Nicotinic acid for high cholesterol


Immediate-release form

Generic Name Brand Name
nicotinic acid or niacin Niacor, Nicolar

Sustained-release form

Generic Name Brand Name
nicotinic acid or niacin Slo-Niacin

Extended-release form

Generic Name Brand Name
niacin with lovastatin Advicor
nicotinic acid or niacin Niaspan

The nicotinic acid form of niacin lowers cholesterol, but other forms of niacin do not. These other forms that do not lower cholesterol include nicotinamide and inositol nicotinate (also called no-flush niacin). Niacin is also known as a B vitamin.

How It Works

Nicotinic acid reduces the production of triglycerides and VLDL (very low-density lipoprotein, which is converted to LDL in the blood). This leads to decreased LDL ("bad") cholesterol, increased HDL ("good") cholesterol, and lowered triglycerides. Nicotinic acid raises HDL cholesterol more than other lipid-lowering medicines.

Why It Is Used

Nicotinic acid is especially useful in people who have low HDL levels and high triglyceride levels because it raises HDL and lowers triglycerides. Niacin may not be appropriate for some people who have:

How Well It Works

Side Effects

The immediate-release form is safe for long-term use. But nicotinic acid has frequent side effects, including:

  • Sudden blushing or redness of the face (flushing), which is more common with the immediate-release forms of nicotinic acid.
  • Itching.
  • Liver problems (hepatotoxicity), especially with the sustained-release form.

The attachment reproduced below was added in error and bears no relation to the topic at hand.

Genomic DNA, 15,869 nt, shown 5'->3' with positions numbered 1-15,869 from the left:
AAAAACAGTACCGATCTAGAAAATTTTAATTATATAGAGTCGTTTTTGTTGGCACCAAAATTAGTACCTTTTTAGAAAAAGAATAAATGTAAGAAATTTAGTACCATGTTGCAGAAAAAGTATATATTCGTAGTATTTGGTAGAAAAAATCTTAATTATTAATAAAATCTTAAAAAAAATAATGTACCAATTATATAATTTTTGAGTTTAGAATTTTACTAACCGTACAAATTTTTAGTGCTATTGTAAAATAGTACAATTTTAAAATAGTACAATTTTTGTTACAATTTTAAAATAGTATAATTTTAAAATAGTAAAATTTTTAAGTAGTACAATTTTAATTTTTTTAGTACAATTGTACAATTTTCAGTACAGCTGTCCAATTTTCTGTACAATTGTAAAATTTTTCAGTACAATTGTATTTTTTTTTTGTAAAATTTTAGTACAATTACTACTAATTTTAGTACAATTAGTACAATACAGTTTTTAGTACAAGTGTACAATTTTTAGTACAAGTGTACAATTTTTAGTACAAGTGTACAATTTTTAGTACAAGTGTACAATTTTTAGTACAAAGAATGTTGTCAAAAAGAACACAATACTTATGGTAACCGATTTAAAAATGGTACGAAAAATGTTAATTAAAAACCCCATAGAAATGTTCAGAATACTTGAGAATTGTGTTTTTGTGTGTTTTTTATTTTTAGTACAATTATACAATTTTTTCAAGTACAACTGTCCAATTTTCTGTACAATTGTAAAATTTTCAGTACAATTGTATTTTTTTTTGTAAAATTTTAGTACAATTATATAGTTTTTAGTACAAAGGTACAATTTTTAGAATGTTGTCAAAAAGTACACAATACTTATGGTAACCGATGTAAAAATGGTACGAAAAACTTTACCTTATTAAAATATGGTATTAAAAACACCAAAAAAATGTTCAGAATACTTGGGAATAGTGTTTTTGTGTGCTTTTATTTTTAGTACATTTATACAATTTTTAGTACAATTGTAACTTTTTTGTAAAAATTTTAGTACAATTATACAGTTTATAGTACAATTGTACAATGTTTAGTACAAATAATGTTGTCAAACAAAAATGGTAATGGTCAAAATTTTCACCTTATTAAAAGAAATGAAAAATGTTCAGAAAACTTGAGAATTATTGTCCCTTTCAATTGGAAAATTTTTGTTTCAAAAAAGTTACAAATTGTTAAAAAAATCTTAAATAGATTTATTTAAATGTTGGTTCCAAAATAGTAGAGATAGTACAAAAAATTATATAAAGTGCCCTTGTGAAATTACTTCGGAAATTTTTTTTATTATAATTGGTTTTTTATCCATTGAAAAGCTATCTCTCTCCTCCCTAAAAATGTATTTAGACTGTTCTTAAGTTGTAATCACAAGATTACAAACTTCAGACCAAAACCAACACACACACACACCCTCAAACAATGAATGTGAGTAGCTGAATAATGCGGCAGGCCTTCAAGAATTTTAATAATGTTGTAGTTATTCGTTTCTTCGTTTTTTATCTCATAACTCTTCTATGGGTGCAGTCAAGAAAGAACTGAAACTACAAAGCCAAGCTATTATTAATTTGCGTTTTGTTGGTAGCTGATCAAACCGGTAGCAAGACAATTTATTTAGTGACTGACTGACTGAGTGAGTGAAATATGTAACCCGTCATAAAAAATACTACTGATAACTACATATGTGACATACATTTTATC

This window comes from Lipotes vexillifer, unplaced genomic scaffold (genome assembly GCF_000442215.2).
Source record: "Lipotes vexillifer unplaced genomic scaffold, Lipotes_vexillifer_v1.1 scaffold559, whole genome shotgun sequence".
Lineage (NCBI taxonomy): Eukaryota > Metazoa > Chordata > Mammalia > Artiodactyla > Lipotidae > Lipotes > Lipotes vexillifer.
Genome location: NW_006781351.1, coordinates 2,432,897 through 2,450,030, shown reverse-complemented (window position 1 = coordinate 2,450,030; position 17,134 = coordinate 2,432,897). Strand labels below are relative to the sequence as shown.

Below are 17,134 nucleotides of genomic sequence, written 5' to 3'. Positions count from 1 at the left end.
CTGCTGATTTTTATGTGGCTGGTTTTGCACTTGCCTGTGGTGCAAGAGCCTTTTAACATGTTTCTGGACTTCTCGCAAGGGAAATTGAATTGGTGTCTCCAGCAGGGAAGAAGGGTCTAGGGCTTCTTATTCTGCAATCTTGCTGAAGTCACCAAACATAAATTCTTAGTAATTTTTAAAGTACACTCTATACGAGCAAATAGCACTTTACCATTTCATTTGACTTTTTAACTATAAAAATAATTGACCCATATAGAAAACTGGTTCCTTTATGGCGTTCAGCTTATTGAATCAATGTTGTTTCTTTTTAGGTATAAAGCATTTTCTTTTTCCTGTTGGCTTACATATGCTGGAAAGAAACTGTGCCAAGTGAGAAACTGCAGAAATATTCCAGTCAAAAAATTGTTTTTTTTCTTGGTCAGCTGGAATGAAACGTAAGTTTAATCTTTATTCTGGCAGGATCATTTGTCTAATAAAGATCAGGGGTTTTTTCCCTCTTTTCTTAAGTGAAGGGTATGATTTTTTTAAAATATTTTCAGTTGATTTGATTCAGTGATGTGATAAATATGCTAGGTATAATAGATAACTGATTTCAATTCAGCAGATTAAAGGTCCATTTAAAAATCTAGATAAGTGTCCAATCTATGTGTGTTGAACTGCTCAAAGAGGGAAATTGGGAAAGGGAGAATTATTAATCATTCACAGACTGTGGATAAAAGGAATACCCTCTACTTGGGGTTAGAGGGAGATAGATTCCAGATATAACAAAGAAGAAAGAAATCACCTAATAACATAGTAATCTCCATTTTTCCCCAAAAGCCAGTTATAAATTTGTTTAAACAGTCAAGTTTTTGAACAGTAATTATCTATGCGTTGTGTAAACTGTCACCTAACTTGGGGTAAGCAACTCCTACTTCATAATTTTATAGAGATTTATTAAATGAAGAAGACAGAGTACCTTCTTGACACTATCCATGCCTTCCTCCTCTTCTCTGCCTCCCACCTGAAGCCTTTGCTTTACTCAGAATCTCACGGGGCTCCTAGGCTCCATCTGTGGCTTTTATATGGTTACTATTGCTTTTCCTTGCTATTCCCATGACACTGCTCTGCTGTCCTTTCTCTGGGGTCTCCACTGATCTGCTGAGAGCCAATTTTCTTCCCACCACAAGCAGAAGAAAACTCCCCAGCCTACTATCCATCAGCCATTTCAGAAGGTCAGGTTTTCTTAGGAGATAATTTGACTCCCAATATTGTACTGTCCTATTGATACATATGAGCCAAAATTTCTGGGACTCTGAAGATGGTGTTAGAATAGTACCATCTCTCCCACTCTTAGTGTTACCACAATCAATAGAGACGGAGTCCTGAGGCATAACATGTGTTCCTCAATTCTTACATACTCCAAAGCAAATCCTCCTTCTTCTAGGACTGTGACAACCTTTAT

• High blood sugar (hyperglycemia).
  • Too much uric acid in the blood (hyperuricemia). Excess uric acid in the blood can lead to gout.
  • Gastrointestinal problems such as upset stomach, gas, nausea, vomiting, and diarrhea.
  • Dizziness, lightheadedness, or a fast or slow heartbeat.

These side effects are more severe when higher doses are used.

See Drug Reference for a full list of side effects. (Drug Reference is not available in all systems.)

What To Think About

All people who are taking nicotinic acid should be closely monitored for signs of liver problems by measuring the level of liver enzymes with blood tests.

Nicotinic acid is a B vitamin that is available without a prescription as a vitamin supplement (niacin). Talk to your doctor before you start taking nonprescription niacin. If you choose to take nonprescription niacin, ask your doctor to help you figure out the dose that will be effective. You do not want to take more niacin than you need. Larger doses of niacin can be dangerous because they can damage your liver. So if you take nonprescription niacin, watch for symptoms of liver problems such as stomach pain, bloody stools, or yellow skin (jaundice). Your doctor will also want to check your liver function on a regular basis.

The extended release form of niacin, such as Niaspan, is a newer form of niacin that does not appear to cause the liver problems associated with sustained-release niacin. Extended release niacin is a prescription medicine.

Facial flushing and itching gradually diminish over time for most people. Starting with a low dose and gradually increasing the dose may reduce the flushing and itching. You can also try taking an aspirin 30 to 60 minutes before taking your niacin. Or you can try taking niacin with a snack. Work with your doctor to find what works best for you to relieve flushing or itching.

Complete the new medication information form (PDF)(What is a PDF document?) to help you understand this medication.



  1. Grundy SM, et al. (2001). Executive summary of the third report of the National Cholesterol Education Program (NCEP) Expert Panel on Detection, Evaluation, and Treatment of High Blood Cholesterol in Adults (Adult Treatment Panel III). JAMA, 285(19): 2486–2497.

Last Updated: July 11, 2008

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